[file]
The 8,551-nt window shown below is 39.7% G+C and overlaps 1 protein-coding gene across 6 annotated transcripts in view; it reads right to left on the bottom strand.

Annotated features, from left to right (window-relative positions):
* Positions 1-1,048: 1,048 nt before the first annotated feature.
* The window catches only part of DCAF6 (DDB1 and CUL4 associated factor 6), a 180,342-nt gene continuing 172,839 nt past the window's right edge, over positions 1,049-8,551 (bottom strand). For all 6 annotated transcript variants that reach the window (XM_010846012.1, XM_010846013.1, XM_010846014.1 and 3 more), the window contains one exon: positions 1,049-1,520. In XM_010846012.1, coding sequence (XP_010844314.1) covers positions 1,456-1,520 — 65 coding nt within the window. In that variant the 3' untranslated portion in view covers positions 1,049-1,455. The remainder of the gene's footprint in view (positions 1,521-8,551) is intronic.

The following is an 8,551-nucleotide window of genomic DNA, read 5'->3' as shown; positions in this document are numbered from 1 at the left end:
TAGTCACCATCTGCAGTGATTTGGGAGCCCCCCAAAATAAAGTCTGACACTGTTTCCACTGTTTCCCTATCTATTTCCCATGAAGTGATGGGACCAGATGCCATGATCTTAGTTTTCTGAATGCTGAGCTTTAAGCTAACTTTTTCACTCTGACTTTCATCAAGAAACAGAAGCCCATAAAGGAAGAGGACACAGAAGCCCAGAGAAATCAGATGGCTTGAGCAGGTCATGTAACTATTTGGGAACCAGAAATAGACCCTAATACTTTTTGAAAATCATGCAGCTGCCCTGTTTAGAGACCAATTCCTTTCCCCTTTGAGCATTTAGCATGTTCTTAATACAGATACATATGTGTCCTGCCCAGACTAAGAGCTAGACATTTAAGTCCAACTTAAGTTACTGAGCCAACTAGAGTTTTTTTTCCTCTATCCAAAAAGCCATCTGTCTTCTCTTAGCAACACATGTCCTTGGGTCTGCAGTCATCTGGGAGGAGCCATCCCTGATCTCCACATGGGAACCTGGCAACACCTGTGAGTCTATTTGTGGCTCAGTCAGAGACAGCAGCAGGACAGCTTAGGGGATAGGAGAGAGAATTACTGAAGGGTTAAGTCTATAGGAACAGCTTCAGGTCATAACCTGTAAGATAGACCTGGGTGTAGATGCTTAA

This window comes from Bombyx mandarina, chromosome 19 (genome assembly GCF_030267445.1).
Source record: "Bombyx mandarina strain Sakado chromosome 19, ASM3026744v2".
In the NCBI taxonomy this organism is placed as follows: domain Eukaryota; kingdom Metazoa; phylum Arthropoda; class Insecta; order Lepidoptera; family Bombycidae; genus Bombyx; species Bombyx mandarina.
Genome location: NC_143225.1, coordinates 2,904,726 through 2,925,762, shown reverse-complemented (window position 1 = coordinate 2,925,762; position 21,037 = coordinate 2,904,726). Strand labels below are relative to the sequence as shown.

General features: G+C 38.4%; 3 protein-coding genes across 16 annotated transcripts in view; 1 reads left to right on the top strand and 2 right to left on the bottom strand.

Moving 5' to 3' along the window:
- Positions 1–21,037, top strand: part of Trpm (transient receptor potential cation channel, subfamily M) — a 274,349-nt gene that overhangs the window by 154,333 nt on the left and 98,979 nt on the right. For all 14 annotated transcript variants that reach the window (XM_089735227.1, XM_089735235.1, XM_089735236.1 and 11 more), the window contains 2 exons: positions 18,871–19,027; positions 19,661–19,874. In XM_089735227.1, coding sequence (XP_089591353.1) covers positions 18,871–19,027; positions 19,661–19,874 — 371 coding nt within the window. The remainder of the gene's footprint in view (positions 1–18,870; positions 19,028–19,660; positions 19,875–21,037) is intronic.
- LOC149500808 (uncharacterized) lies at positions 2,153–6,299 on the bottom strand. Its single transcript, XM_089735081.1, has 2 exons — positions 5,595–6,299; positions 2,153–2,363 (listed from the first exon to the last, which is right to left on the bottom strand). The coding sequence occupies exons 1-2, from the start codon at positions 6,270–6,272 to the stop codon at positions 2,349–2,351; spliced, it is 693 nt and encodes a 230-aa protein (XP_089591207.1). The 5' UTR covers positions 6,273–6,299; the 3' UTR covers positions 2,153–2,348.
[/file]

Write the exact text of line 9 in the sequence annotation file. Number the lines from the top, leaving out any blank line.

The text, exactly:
In the NCBI taxonomy this organism is placed as follows: domain Eukaryota; kingdom Metazoa; phylum Arthropoda; class Insecta; order Lepidoptera; family Bombycidae; genus Bombyx; species Bombyx mandarina.